Why 2018 Looks Like Another Strong Hurricane Season Is Coming

Print Email

After a 2017 hurricane season affected too many communities to easily count, it’s time to look forward to what the 2018 hurricane season will bring. According to the Colorado State University (CSU) preseason predictions, the research group is calling for the 2018 Atlantic basin hurricane season from June 1 to November 30 to have slightly above-average activity.

While active hurricane seasons do not have to include landfall, the CSU team anticipates a slightly above-average probability for major hurricanes making landfall along the continental United States coastline and in the Caribbean.

It is important to consider the history of the CSU outlook before putting vast faith in the outlook. The early-April forecast is the earliest seasonal forecast issued and is said to historically “have only a modest long-term skill when evaluated in hindcast mode.” The forecast updates are said to increases as the peak of the Atlantic hurricane season approaches.

This was the 35th annual CSU preseason prediction. For a reference back to the 2017 outlook, the CSU said on April 6, 2017:

We anticipate that the 2017 Atlantic basin hurricane season will have slightly below-average activity. The current neutral ENSO is likely to transition to either weak or moderate El Niño conditions by the peak of the Atlantic hurricane season. The tropical Atlantic has anomalously cooled over the past month and the far North Atlantic is relatively cold, potentially indicative of a negative phase of the Atlantic Multi-Decadal Oscillation. We anticipate a below-average probability for major hurricanes making landfall along the United States coastline and in the Caribbean.

It turns out that the 2017 season was rather active and deadly after a slow start and against the CSU original forecast. The April 6, 2017, CSU prediction called for 11 named storms, four hurricanes and two major hurricanes. However, last year’s hurricane season actually had 17 named storms, with 10 of those being hurricanes. Six of the 10 hurricanes ended up being major hurricanes.

And there are anomalies that are at work as well. According to its April 5 outlook, the CSU team said:

The current weak La Niña event appears likely to transition to neutral ENSO over the next several months, but at this point, we do not anticipate a significant El Niño event this summer/fall. The western tropical Atlantic is anomalously warm right now, while portions of the eastern tropical Atlantic and far North Atlantic are anomalously cool. Consequently, our Atlantic Multi-decadal Oscillation index is near its long-term average.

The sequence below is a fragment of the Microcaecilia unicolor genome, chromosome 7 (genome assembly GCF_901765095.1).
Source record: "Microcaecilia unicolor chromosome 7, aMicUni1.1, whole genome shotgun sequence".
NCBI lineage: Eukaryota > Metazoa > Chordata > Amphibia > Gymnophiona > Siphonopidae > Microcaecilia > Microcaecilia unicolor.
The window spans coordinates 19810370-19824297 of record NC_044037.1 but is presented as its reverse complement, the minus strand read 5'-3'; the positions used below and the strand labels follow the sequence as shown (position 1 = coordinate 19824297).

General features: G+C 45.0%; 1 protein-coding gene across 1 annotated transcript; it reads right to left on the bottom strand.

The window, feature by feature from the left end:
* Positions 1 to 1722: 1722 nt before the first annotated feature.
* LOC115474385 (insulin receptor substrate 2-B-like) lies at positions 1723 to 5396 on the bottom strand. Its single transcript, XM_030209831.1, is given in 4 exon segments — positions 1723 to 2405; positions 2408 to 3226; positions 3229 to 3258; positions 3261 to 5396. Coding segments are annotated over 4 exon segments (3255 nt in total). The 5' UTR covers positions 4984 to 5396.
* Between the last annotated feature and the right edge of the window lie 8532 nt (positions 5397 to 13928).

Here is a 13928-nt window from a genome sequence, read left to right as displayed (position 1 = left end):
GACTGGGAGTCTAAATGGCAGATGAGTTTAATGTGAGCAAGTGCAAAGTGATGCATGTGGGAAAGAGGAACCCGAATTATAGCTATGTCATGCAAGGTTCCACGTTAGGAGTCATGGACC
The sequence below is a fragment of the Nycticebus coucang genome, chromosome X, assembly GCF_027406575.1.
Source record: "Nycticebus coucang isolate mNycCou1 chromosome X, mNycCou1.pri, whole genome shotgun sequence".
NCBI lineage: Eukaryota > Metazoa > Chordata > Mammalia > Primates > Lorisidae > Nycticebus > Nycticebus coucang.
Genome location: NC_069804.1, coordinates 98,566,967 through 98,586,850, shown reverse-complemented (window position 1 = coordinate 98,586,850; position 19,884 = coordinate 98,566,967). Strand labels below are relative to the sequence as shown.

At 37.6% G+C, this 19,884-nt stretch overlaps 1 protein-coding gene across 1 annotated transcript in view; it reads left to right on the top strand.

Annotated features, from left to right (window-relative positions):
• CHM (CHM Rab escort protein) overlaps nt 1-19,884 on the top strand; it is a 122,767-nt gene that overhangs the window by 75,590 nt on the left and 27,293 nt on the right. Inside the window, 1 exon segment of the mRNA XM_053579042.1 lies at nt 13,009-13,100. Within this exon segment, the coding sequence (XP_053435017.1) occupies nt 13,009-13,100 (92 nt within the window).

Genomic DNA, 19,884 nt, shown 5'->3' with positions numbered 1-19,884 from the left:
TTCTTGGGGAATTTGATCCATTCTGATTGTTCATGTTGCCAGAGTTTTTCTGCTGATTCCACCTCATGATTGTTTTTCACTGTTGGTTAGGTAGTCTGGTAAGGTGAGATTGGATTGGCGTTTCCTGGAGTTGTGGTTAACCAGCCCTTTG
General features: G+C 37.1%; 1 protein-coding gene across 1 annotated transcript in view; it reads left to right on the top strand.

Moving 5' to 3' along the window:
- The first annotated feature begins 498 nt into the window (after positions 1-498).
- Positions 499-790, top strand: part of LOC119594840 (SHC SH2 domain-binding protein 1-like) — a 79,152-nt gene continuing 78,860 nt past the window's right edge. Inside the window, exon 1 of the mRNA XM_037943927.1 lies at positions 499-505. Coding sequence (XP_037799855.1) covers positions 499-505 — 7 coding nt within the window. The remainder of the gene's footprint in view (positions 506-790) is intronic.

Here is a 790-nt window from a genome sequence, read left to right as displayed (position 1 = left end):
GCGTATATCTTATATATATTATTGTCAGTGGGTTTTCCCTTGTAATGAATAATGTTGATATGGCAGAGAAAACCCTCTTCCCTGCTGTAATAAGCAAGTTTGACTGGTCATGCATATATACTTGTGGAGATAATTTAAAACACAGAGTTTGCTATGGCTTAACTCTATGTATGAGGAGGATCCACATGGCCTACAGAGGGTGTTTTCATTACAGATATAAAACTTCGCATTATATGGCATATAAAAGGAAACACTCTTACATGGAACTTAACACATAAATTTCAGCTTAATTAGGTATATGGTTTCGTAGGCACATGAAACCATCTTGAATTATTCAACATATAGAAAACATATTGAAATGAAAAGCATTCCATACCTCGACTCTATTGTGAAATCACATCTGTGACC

Here is the forecast for 2018, compared to a median forecast parameter basis from 1981 to 2010:

  • Fourteen named storms, compared with 12.0 normal, and named storm days of 70, while the median is 60.1.
  • Seven hurricanes, more than the 6.5 median, and 30 hurricane days versus 21.3 median.
  • Three major hurricanes, while the median is 2.0, and seven major hurricane days instead of the median 3.9.

CSU also put the accumulated cyclone energy at 130, compared to a 92 median level, and sees the net tropical cyclone activity at 135, above the 103 median level.

The probabilities for at least one major hurricane (Category 3, 4 or 5) making landfall for each of the coastal areas were shown as follows:

  • Entire continental U.S. coastline is 63%, versus a 52% average for the last century.
  • U.S. East Coast (including the Florida peninsula) is 39%, above the 31% average for the last century.
  • Gulf Coast from the Florida Panhandle westward to Brownsville (Texas) is shown to be 38%, while the average for the last century is 30%.

As a reminder, whether or not it’s an active season, a hurricane of any strength hitting your area will feel like an active season, even if it didn’t impact anyone else. The hurricane season of 2017 was bad enough, and it was originally expected to be slightly below-average. Now CSU is calling for the hurricane season’s initial view to be slightly above-average.

I'm interested in the Newsletter